In Trinidad & Tobago, a violent start to the new year

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Trinidad and Tobago's struggle with crime has been well documented, and while much of the violence is attributed the drug trade and its ripple effects — including gang warfare and the proliferation of illegal weapons — the country also grapples with incidences of violent home invasions (some fatal), kidnapping and femicide.

Trinidad's first murder of 2024 was on New Year's Day — 41-year-old Adundi Telemaque, who relatives say was targeted because of his refusal to join a gang. There was also a fatal shooting in the twin island of Tobago. By January 2, three women had been slaughtered: 19-year-old Teneisha Jackie, who was killed in a drive-by shooting in a busy area of Port of Spain in the wee hours of January 2; and 43-year-old Calida Schamber and her 66-year-old mother Carmelita DeLeon, who were shot to death allegedly after Schamber's estranged partner, a solider, made good on threats to kill her. There had been police reports and a restraining order against him for some time. The couple's toddler son was in the house at the time of the shooting.

The second double murder of the year came just a day after, on January 3, at the Tunapuna Market, situated along Trinidad's east-west corridor — two men, Mikael Hernandez and Aaron Leander, were killed after several men got out of a car and started shooting at the group close to where Hernandez and Leander were hanging out. Three others were wounded, with one victim reportedly in critical condition. Police have said that the attack was drug-related. In yet another incident on January 3, a former prisoner who was reportedly trying to turn his life around was murdered. His sister pointed to poor parenting as one of the contributing factors to the upsurge in crime.

While the Trinidad and Tobago Police Service (TTPS) reported a five percent decrease in homicides — 576 in 2023 as compared to 605 in 2022 — citizens remain concerned for their safety and distressed about the levels of domestic violence in the country.

Calling the situation “intractable,” in October 2023, Prime Minister Keith Rowley said, “Notwithstanding the persistent efforts of the various state machinery, the selection of violence as a way of life, the love affair and glamorization of firearms and the wanton disregard for human life in Trinidad and Tobago has now gone beyond concerning to the ridiculous.”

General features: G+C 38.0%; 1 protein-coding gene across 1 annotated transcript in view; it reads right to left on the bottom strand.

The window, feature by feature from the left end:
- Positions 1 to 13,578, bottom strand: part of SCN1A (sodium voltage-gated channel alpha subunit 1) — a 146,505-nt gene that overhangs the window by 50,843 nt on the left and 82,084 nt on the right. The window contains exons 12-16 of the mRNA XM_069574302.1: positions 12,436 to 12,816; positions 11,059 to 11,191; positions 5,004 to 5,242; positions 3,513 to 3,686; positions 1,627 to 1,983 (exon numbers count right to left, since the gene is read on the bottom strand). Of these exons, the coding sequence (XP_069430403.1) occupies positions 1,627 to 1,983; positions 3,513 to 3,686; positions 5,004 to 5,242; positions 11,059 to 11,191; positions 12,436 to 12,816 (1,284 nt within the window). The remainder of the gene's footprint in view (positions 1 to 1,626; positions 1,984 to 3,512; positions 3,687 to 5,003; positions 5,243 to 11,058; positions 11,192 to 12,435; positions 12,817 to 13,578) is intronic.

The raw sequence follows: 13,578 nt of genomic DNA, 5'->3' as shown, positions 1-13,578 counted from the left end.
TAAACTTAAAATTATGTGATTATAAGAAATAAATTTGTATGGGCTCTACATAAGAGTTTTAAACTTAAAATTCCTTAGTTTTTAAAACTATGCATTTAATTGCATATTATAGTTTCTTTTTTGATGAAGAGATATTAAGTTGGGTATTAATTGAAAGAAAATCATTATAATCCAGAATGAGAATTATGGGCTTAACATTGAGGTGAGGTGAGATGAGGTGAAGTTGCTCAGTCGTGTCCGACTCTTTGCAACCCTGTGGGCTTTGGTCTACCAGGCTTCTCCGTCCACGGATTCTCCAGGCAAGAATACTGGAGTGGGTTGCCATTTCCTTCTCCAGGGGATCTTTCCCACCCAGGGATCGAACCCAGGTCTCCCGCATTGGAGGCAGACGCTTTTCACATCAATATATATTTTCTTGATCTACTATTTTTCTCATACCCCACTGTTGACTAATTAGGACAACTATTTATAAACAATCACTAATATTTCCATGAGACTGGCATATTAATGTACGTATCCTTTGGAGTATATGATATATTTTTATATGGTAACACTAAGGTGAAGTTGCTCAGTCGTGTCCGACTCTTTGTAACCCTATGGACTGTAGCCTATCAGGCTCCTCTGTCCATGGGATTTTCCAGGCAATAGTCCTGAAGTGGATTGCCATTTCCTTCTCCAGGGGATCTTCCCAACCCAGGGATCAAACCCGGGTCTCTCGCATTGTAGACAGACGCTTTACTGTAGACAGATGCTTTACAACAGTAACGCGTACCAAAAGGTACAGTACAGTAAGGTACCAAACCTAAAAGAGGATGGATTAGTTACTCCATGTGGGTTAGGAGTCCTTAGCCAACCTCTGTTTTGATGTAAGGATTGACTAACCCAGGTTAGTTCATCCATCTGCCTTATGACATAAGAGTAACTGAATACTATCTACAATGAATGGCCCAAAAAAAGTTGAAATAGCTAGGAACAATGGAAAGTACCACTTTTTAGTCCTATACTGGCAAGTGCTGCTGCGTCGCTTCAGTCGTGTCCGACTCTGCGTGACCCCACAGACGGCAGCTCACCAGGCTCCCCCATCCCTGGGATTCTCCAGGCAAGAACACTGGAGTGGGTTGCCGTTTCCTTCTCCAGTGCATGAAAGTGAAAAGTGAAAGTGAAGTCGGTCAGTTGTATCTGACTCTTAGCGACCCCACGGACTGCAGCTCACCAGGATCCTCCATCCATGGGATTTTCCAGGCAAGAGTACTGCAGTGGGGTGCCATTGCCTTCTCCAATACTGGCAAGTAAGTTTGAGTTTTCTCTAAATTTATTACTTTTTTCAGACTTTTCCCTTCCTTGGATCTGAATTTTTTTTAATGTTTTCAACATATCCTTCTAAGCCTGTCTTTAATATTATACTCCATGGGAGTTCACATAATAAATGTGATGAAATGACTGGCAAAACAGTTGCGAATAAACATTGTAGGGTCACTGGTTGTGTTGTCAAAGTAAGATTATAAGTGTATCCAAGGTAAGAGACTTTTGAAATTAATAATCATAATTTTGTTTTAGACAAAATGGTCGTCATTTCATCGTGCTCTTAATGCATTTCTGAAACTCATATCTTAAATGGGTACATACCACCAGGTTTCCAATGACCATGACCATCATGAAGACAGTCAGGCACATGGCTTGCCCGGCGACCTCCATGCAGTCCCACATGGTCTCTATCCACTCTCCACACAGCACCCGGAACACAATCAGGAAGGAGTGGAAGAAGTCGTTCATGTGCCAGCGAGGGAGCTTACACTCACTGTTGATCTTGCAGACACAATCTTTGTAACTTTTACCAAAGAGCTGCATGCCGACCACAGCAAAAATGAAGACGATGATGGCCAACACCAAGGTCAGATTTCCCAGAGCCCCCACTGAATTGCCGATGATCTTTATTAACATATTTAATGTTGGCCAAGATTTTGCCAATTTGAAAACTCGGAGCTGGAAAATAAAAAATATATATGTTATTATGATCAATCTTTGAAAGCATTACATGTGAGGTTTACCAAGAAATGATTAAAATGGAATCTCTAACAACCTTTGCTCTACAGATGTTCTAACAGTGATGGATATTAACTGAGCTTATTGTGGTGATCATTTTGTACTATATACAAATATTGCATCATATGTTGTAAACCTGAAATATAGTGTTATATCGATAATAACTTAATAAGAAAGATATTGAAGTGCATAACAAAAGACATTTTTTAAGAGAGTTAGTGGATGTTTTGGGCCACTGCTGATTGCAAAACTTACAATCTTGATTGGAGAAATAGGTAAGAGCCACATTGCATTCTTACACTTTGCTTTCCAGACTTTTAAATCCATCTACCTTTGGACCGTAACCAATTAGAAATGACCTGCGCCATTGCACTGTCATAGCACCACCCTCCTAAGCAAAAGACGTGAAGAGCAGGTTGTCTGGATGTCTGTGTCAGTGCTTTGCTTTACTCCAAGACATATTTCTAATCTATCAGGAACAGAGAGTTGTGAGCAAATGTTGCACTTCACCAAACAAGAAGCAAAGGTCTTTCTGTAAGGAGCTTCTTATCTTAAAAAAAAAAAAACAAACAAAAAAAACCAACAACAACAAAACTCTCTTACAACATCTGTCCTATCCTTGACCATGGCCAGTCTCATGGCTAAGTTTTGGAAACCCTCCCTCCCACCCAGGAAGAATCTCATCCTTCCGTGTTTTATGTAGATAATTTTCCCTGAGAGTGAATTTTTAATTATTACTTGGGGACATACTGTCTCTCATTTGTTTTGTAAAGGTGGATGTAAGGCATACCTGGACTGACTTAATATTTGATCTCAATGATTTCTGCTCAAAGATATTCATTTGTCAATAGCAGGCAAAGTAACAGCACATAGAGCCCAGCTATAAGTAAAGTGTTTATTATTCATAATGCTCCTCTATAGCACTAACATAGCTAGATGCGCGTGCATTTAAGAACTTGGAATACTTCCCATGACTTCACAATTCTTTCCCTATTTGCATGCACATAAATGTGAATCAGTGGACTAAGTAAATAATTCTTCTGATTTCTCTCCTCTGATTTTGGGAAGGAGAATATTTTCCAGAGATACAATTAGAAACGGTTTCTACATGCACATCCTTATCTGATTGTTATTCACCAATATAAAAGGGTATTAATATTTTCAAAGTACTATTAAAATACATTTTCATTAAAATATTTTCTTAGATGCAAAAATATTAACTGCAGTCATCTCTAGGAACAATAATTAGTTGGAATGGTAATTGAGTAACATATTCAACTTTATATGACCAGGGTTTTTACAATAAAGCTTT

He added that the state would “redouble all efforts to curtail these violent outbursts, […] hunt down and disarm the perpetrators and [make] operational adjustments so that the state security services can act with dispatch.” His statement attracted some criticism, with an Express newspaper editorial noting that “the Government and all the protective services will never reduce crime unless they tackle the root causes.”

In statements on Christmas Day and New Year's Eve, the prime minister suggested citizens needed to better adhere to one of the national watchwords — tolerance — in order to curb crime, and that the “brazenness” of criminals was rooted in the belief that they have nothing to fear from the judicial system. He encouraged citizens to report any illegal activities they witnessed to the police. However, most people live in small communities where everyone knows one another, and many fear being victimised if they report wrongdoing. There is also very little confidence in the police service, especially among residents of impoverished and marginalised communities.

The prime minister faced criticism once again, with opposition Member of Parliament Dinesh Rambally saying, “By stating that the best gift a shooter can get is the silence of who he is, Rowley is shamelessly now blaming the citizens of Trinidad and Tobago for failing to do the work of his own National Security Council. The mention of ‘Tolerance’ [in] Rowley’s Christmas message is particularly out of touch when our citizens are being subjected to mindless violence and frequent murders.”

Prior to New Year's Eve, senior police superintendent Richard Smith of the TTPS’ North Central Division beseeched the public not to fire guns at the stroke of midnight, which he says has become somewhat of a trend. Many WhatsApp users shared the story, accompanied by comments suggesting that the request underscored the degree to which the police do not have command over the crime situation.

Meanwhile, people continue to lament, and authorities continue to grapple with getting the situation under control. In 2023, Trinidad and Tobago ranked 12th in a list of the world's most dangerous countries, by murder rate per 100,000 inhabitants.

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